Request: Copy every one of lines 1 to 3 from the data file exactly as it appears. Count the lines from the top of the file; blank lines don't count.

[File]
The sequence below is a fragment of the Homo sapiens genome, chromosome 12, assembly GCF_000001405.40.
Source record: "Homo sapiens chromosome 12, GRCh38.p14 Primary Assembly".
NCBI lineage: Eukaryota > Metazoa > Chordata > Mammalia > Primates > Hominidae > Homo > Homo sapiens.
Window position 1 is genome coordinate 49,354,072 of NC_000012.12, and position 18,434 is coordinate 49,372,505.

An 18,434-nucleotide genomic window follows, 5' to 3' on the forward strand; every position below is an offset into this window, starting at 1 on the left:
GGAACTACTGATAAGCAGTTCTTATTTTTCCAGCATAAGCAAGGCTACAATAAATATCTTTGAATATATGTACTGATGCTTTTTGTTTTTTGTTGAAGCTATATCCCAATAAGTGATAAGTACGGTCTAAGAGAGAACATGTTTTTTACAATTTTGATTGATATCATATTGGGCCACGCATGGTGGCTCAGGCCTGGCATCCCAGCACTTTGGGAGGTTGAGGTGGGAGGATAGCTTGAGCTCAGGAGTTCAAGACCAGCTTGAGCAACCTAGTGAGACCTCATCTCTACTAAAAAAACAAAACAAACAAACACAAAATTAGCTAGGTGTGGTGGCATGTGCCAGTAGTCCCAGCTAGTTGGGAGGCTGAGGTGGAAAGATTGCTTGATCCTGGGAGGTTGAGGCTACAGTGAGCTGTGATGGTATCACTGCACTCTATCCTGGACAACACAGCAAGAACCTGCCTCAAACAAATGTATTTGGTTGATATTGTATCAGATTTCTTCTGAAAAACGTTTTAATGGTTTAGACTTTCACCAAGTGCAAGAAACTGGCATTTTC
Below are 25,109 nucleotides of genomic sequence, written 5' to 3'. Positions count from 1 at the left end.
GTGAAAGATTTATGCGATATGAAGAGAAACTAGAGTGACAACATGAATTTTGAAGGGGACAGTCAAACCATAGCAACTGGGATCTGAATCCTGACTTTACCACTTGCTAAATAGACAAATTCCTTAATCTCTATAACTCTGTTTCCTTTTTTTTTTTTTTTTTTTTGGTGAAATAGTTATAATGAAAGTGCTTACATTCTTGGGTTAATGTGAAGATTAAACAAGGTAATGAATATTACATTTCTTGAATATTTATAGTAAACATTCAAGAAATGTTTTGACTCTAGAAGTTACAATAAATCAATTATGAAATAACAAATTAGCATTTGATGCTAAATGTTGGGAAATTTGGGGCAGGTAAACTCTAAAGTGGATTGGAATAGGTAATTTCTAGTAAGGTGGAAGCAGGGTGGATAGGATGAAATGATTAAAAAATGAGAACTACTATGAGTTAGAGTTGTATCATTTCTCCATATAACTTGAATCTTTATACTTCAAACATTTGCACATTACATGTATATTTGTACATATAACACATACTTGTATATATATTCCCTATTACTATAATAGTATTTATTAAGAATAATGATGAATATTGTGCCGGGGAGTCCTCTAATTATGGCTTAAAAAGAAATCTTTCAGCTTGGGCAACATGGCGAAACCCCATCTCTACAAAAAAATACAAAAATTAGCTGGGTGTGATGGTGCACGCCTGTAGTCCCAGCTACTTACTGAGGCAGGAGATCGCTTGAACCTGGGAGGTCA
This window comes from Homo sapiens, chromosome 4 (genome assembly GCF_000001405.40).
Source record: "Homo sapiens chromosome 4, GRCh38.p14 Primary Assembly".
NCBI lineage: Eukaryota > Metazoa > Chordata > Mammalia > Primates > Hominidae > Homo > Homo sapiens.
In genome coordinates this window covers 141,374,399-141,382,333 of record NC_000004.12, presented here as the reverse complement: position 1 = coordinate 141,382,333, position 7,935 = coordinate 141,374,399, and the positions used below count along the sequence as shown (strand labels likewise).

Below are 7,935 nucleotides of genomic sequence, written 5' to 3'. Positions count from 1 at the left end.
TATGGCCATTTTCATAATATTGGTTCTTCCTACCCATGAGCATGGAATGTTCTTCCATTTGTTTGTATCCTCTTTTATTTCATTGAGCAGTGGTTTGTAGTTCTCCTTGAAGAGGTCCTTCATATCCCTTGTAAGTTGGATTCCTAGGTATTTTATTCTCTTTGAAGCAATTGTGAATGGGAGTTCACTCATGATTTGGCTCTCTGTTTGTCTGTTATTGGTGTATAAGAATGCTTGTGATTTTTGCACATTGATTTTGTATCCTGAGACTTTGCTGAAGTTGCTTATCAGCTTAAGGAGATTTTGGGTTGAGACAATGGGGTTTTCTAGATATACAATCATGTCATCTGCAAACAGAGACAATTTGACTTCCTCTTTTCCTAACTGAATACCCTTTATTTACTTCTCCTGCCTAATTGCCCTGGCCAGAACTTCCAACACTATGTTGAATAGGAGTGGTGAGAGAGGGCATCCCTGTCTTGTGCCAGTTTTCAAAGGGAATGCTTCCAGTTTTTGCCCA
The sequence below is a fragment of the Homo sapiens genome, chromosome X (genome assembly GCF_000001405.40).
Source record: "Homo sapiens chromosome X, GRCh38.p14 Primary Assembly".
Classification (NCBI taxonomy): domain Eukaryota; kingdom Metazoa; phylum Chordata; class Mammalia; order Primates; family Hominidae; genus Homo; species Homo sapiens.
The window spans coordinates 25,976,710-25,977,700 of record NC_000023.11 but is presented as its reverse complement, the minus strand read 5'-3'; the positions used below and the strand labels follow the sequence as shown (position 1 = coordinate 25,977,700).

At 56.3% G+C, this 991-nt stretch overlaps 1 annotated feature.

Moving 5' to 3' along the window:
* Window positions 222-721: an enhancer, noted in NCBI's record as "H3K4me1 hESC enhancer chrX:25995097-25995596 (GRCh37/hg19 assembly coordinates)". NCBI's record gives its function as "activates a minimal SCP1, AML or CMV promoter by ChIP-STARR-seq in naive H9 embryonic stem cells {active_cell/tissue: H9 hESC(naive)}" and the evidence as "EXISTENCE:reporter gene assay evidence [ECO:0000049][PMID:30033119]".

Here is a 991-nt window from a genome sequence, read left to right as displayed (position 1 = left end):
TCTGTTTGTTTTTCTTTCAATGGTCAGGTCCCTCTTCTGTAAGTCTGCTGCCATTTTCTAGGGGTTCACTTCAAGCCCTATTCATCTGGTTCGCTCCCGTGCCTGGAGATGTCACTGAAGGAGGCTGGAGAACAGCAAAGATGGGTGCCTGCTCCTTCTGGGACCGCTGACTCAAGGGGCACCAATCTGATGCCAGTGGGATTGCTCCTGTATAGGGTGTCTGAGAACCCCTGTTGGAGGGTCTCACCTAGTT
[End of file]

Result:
The sequence below is a fragment of the Homo sapiens genome, chromosome 12, assembly GCF_000001405.40.
Source record: "Homo sapiens chromosome 12, GRCh38.p14 Primary Assembly".
NCBI lineage: Eukaryota > Metazoa > Chordata > Mammalia > Primates > Hominidae > Homo > Homo sapiens.